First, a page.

The Inherent Conflict

The following letter was published in Wauchula hometown newspaper, The Herald Advocate, April 3, 2012….

April 1, 2012

Dear Editor,

The lawsuit filed by FINR against CF Industries as reported in your March 29, 2012 edition (FINR Sues CF – Wants Quarter-Mile Setback) spotlights the conflict inherent in land-use for phosphate mining as opposed to other more desirable and environmentally benign uses as represented by FINR. It is clear that Mr. Brennick’s interests are the kind that we as a county should want to promote. His institute is the highest employer in the county at 600 jobs with intentions of expanding. (Both phosphate mining companies put together don’t employ that many people in Hardee County. Their long-range plans will result in a profound alteration of the natural habitat and drainage patterns of more than 100,000 acres of land in this county and the elimination of thousands of agricultural jobs.)

Note the conditions Mr. Brennick sited that make his location desirable: “… the rural and peaceful setting” of his institute, “… and the peace and serenity it offers [the] clients.”  I hope the lesson that our local decision-makers (BOCC and Planning Board) will take home from this confrontation is that peace and serenity are assets for attracting certain desirable businesses and developments to our county. For the most part agricultural land-use is compatible with these assets, but phosphate mining is not, by the nature of its operation and treatment of the land, peaceful or serene.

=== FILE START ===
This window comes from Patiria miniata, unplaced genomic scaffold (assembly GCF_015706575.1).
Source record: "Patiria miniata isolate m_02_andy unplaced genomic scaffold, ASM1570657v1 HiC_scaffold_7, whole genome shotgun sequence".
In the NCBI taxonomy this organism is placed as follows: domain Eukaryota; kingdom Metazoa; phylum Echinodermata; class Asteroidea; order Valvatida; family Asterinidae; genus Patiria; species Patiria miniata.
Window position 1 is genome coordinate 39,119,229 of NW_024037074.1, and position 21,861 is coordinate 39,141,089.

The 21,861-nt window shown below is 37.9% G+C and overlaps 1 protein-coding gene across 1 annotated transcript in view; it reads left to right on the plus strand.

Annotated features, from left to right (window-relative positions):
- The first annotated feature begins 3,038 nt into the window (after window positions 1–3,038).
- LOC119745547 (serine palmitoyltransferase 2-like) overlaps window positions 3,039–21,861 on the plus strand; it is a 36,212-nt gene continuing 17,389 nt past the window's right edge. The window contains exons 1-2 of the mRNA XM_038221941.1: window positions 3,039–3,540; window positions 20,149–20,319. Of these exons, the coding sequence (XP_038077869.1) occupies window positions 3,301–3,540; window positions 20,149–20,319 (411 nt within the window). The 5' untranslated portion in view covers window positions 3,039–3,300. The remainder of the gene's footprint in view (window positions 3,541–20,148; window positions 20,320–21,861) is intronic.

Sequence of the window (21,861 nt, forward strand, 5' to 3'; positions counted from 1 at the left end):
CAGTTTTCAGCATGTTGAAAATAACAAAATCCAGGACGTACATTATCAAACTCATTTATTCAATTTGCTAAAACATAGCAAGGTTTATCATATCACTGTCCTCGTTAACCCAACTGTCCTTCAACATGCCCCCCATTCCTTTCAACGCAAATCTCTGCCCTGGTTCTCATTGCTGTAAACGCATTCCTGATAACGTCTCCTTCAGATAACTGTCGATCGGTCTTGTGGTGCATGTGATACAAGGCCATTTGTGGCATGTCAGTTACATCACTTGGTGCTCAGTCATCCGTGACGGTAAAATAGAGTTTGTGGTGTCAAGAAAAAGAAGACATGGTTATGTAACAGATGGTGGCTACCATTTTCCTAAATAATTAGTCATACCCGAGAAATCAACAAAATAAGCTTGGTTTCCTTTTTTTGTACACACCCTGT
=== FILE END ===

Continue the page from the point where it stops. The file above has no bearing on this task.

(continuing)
The same issues were at stake in a recent mine hearing in Bradenton as voiced by the people of Winding Creek subdivision when they found out that Mosaic had intentions of expanding their mining operation on the adjacent Wingate Creek Mine. People generally consider the constant drone of pumps, the 24/7 operations of draglines and the resultant air and light pollution, alteration of groundwater flow, the threat of dam breaches and flooding a detriment to their quality of life.

I wish Mr. Brennick best of luck as the court hands down a decision. I hope our county leaders will familiarize themselves with the underlying issues in this lawsuit and how they will affect our future as we seek economic growth and stability as a county moving forward.

Dennis Mader